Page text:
We all went to high school with a Sam Hunt.
Sam Hunts, as a species, are the men who lack the most normal of flaws, who seemingly wake up every morning with teeth already brushed, shirts already ironed and perfect parts before a comb touches their hair. Sam Hunts never hit traffic and miss the first bell. Sam Hunts are totally nice to the nerds and the kids in marching band. Sam Hunts never consider themselves too cool to audition for (and land, of course) the lead in the musical. Sam Hunts totally hold the door open for grandmas at the grocery store.
Sam Hunts are culturally programmed to be as inoffensive and unhateable as possible, because even when Sam Hunts screw up — even when they try to pass off your homework as their own, or borrow your lunch money without intending to pay it back, or somehow think it’s a good idea to bring out G-Eazy, Bebe Rexha and Snoop Dogg in the middle of a goddamn country festival — the worst thing that could possibly happen is that a “Bless his heart!” will get thrown his dreamy, dimply way. A Sam Hunt is an impossible creature to hate, because a Sam Hunt really is a wholesome, honest, straightforward, good dude who sings good songs and makes you feel good about it. He’s a unicorn — in a Hanes T-shirt and a ball cap, but a unicorn all the same.
That was what turned the field at Stagecoach’s "Mane Stage" into star-spangled pandemonium before the sun set on the first day of the “country Coachella” last night. This year’s Stagecoach boasts a veritable who's who of country talent, from Friday’s headliner, Eric Church, to the seasoned prowess of pros like Emmylou Harris, Marty Stuart and Billy Joe Shaver, to chart-toppers and country radio favorites like Luke Bryan, Carrie Underwood and Little Big Town. Hunt’s place in all of this is that of the pop heartthrob who could feasibly wind up in a buddy-comedy scenario with Drake or Justin Timberlake involving a convertible and a debaucherous trip to Vegas.
Since Hunt's major-label debut, Montevallo, dropped in 2014, Hunt’s infectious first single, “Leave the Night On,” has lodged itself into the brain — and heart — of anyone who’s so much as accidentally traipsed across country radio on the dial. It’s the definition of an earworm, a sugary dollop of comfortable, familiar chord progressions with a witty wink of a chorus (“Girl you got the beat right/Killin’ in your Levis ... The sky’s dropping Jupiter around us like some old Train” — I mean, come on now) and Hunt's satiny vocals.
He kicked things off with this at Stagecoach, which is surprising, seeing as his smash hit could’ve (and maybe should’ve) been left for his closer. As fans started flooding the field, one elbowing mass of American flag T-shirts, Frye boots and cutoffs, it became clear that “Leave the Night On” wasn’t the only hit, and that the whole damn crowd knew every single word of his set, including “Saturday Night” off his lesser-known 2013 country mixtape, Between the Pines.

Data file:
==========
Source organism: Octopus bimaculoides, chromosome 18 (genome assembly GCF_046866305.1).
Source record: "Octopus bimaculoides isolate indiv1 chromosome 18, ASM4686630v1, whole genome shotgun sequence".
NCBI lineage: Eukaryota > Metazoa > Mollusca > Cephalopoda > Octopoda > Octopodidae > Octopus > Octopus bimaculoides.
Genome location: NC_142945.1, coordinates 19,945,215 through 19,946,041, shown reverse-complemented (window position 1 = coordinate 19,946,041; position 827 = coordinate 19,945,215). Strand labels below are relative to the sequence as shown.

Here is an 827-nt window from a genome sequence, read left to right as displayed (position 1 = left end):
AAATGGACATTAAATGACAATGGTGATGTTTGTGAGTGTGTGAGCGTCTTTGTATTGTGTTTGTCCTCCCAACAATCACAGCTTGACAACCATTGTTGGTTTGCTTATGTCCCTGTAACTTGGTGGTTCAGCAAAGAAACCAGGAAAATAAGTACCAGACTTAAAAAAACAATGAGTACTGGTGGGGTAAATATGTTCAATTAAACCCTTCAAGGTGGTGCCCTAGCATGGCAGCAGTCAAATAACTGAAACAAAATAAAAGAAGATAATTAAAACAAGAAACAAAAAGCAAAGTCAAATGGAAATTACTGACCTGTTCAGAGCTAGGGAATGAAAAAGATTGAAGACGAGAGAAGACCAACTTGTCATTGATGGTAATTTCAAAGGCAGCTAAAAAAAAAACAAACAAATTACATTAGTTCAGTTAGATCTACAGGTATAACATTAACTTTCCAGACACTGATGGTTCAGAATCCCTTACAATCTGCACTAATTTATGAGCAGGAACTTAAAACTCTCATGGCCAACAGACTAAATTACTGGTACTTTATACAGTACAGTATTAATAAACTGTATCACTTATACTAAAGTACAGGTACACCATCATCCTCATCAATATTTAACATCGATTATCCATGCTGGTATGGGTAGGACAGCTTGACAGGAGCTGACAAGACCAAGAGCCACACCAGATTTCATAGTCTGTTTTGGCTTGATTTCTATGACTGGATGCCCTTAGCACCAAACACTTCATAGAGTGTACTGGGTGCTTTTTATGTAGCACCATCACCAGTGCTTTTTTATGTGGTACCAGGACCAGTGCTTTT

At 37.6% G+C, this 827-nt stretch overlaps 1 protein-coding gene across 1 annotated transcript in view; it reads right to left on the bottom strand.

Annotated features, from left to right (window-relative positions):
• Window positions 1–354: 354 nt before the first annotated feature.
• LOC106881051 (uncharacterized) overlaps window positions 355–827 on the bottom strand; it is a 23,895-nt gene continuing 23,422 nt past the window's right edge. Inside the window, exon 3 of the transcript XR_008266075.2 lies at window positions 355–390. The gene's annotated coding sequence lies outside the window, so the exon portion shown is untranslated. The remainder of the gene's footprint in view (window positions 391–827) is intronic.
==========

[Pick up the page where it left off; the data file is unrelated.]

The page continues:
After running through a number of tracks off Montevallo, and an oh-so-timely cover of Drake's "Marvin's Room" (because really, if Hunt wasn't onstage, he'd probably be home listening to Views on repeat), the singer waxed poetic on the significance of his Stagecoach debut — he’s always wanted to play this festival, apparently — then shouted out Bud Light, saying that they were responsible for the huge surprise that was about to unfold. Then he brought out Bebe Rexha and G-Eazy so that they could perform “Me, Myself & I” for the genuinely bewildered but bonkers elated crowd. (The girls sitting next to me were just as confused as they were stoked: “This is the definition of random. This song is bomb, though. Like, you can’t not like this song.”) Cameras caught Hunt and his band in the wings watching the proceedings; G-Eazy failed to stay on beat while Rexha belted her way through the Top 40 triumph, and they stayed, beaming, in the near vicinity when they finished and relinquished the spotlight to Hunt once again.
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He then brought an even bigger, more bewildering surprise: Snoop Dogg, who rapped through “Drop It Like It's Hot” before inviting everyone — Hunt, his band, Rexha and G-Eazy — back to the stage for “House Party.” The whole scene played out like a dance party on The Mickey Mouse Club circa 1992, complete with a cheesy-as-hell corporate nod to the sponsor by way of a selfie Hunt and company snapped after encouraging the entire crowd to lift their (Bud, presumably) drinks in the background.
This is all to say that Sam Hunt is so very much the Sam Huntiest that despite all of this — the trying-too-hard cameos that made absolutely no sense (with the exception of Rexha, who could be collaborating with him on a grander scale), the bending-over-backwards to the beer sponsor — the crowd thoroughly enjoyed every minute of the set. Nothing is cheesy when it comes to sheer, unadulterated joy, even if it’s wearing a “Save a Horse, Ride a Cowboy” T-shirt. And it’s certainly far from cheesy if Snoop makes an appearance in any capacity, even at a country music festival.